August 23, 2010

IS IT A FETISH IF IT'S UNIVERSAL?:

How a homeownership fetish hurt the American dream (Robert J. Samuelson, August 23, 2010, Washington Post)

Historically, the pursuit of homeownership dates to the Great Depression of the 1930s, notes historian A. Scott Henderson of Furman University. In some ways, it's a great success story. In 1940, 44 percent of households owned a home; by 1985, the rate was 64 percent. The size and quality of homes have increased dramatically. Owning a home contributes to neighborhood stability and encourages property improvement.

Unfortunately, we let a sensible goal become a foolish fetish. Not everyone can become a homeowner. Some are too young and footloose; some are too old and dependent; some are too poor or irresponsible. Some don't want a home. Even with these gaps, homeownership is virtually universal among the middle-aged middle class: almost three-quarters of Americans ages 45 to 54 and four-fifths ages 55 to 64.


Mr. Samuelson is an economist, and so views homeownership through the lens of economics. As he points out, even changes in our economic policies would only be expected to reduce our high ownership rates slightly. This might make some economic sense, though the caese does not seem clear cut.

The problem is that homeownership is not primarily an economic matter, but a political one, even the political one, as James Madison said in Federalist #10:

[T]he most common and durable source of factions has been the various and unequal distribution of property. Those who hold and those who are without property have ever formed distinct interests in society. Those who are creditors, and those who are debtors, fall under a like discrimination. A landed interest, a manufacturing interest, a mercantile interest, a moneyed interest, with many lesser interests, grow up of necessity in civilized nations, and divide them into different classes, actuated by different sentiments and views. The regulation of these various and interfering interests forms the principal task of modern legislation, and involves the spirit of party and faction in the necessary and ordinary operations of the government.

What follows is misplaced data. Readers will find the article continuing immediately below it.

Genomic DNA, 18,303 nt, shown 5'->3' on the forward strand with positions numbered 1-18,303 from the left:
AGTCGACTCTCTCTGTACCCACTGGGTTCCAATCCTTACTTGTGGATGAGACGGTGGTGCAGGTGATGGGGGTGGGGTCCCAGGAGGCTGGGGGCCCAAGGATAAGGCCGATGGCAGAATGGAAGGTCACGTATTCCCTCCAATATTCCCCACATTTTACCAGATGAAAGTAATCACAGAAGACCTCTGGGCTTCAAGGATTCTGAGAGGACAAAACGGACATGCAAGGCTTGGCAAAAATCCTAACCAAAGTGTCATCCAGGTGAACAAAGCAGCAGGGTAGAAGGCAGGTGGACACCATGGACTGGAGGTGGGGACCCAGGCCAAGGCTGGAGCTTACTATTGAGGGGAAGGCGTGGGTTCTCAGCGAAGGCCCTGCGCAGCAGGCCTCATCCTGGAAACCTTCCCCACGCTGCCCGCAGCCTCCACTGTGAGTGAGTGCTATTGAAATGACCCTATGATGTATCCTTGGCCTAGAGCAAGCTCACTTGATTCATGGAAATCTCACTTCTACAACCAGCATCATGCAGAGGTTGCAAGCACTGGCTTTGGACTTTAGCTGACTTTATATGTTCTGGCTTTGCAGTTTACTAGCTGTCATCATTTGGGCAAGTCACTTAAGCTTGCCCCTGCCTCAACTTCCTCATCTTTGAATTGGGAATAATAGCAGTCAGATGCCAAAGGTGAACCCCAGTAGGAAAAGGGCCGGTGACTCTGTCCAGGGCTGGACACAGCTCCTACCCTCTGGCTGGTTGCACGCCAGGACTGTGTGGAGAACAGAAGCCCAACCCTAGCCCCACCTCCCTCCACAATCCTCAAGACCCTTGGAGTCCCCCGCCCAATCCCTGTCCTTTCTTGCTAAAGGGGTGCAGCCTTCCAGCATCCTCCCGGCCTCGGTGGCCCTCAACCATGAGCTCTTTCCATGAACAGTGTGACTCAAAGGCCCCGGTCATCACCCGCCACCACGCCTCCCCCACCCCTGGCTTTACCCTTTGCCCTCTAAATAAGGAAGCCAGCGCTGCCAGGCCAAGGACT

The question is then, not whether there are some marginal economic benefits to be found in a lower rate of homeownership, but what are the political consequences of expanding the number of voters who lack property.

The obvious solution, of course, is to tie to the franchise to property ownership, but we're long past the point where the sensible is feasible. Instead, it is a proper role of government to ease the path to homeownership.

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Posted by Orrin Judd at August 23, 2010 4:40 PM
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